Also on Thursday, another cruise ship, the Westerdam, which had been denied permission to stop in Japan, Guam, Taiwan and the Philippines despite having no diagnoses of coronavirus, was able to dock in Cambodia.
Communist Party ousts provincial leader at the center of the outbreak.
China’s ruling Communist Party fired the leaders of the province and the city at the center of the new coronavirus outbreak on Thursday amid widespread public anger over the handling of the epidemic.
Jiang Chaoliang, the party secretary of Hubei Province, is the highest-ranking official to lose his job over the handling of the coronavirus outbreak, which has killed more than 1,300 people in recent weeks.
After the outbreak first emerged in Wuhan the leadership came under intense scrutiny for playing down the virus and delaying reports of its spread. The province then took drastic measures that included imposing a lockdown not only on Wuhan but also on tens of millions of people in surrounding areas.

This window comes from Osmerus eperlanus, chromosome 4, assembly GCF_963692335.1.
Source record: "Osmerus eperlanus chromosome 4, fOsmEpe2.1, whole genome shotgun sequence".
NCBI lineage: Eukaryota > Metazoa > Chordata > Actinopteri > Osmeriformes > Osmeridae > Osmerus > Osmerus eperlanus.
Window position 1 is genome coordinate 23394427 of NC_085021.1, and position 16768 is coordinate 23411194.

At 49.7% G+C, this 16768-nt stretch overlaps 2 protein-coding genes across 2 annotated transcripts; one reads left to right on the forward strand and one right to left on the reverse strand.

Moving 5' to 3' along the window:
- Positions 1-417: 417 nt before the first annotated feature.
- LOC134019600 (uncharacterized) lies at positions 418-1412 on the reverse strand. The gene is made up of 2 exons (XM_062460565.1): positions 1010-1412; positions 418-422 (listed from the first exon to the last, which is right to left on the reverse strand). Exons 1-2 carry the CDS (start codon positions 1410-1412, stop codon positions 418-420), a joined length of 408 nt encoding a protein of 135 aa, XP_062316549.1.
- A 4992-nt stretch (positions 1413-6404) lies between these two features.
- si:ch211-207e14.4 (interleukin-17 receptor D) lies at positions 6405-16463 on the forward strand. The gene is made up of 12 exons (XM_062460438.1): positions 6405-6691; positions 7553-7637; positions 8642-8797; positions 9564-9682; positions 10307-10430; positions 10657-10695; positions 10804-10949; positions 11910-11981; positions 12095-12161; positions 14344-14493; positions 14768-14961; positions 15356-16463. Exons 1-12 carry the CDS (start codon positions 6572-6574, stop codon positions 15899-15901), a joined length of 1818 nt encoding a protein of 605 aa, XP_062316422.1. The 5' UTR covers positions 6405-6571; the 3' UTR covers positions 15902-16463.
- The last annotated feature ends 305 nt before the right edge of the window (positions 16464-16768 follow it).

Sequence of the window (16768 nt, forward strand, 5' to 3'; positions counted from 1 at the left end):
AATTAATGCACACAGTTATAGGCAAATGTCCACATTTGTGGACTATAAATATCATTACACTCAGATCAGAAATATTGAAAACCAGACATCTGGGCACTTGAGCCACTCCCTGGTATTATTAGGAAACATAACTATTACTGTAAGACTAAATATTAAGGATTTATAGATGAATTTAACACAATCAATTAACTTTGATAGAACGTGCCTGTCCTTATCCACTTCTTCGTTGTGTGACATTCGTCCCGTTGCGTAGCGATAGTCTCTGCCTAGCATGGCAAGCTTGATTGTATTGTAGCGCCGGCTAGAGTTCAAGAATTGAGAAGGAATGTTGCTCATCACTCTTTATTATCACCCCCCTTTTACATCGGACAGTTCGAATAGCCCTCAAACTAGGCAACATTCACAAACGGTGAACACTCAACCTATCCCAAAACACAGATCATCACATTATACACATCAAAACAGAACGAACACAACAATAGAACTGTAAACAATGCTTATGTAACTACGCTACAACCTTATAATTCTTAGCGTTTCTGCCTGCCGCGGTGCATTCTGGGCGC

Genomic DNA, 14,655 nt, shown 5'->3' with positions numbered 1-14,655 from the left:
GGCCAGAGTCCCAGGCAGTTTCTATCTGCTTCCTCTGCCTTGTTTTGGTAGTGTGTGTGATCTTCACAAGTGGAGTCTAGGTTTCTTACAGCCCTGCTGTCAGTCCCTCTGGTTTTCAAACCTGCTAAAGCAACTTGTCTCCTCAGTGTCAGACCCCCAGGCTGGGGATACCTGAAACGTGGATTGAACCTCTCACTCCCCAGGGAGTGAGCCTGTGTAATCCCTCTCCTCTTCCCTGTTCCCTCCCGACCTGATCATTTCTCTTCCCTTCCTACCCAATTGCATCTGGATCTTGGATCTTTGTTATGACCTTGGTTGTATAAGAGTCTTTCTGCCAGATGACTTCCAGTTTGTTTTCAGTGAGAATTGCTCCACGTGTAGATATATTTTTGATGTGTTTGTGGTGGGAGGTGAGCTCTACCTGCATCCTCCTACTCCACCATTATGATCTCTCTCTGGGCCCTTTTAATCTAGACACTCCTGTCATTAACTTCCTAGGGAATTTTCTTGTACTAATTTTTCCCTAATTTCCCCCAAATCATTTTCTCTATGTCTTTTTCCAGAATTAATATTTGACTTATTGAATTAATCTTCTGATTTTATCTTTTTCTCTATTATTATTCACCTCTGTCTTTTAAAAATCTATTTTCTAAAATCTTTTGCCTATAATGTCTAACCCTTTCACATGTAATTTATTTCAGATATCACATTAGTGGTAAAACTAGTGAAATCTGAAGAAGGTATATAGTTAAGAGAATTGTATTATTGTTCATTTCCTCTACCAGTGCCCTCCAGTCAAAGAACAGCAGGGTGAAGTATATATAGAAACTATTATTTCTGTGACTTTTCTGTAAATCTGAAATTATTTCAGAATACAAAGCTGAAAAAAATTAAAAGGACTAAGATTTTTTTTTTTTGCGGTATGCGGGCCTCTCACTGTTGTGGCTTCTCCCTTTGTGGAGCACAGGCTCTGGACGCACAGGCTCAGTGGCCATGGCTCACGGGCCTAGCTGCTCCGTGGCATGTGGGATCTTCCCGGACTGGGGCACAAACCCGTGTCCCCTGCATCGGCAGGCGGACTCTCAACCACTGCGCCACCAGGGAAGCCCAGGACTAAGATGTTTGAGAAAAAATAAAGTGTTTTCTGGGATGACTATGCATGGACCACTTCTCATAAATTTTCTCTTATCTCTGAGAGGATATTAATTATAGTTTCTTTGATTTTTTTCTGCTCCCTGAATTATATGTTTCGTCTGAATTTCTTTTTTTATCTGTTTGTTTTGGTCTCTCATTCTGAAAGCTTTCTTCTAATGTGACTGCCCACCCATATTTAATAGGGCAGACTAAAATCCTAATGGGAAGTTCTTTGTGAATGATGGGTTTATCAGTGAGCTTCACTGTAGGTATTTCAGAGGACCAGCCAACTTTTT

For hospitals in Wuhan, already overwhelmed with patients, that cordon worsened a shortage of medical supplies that has continued.
Mr. Jiang will be replaced by Ying Yong, the mayor of Shanghai. The selection of Mr. Ying may underline the continued political control of Xi Jinping, China’s top leader. Before being transferred to Shanghai in a fairly senior role in 2008, Mr. Ying had come up through the political ranks in Zhejiang Province, which is Mr. Xi’s political base as well.
The party also ousted Ma Guoqiang, the top official in Wuhan, the capital of Hubei Province, and replaced him with Wang Zhonglin, formerly the party secretary of the eastern city of Jinan.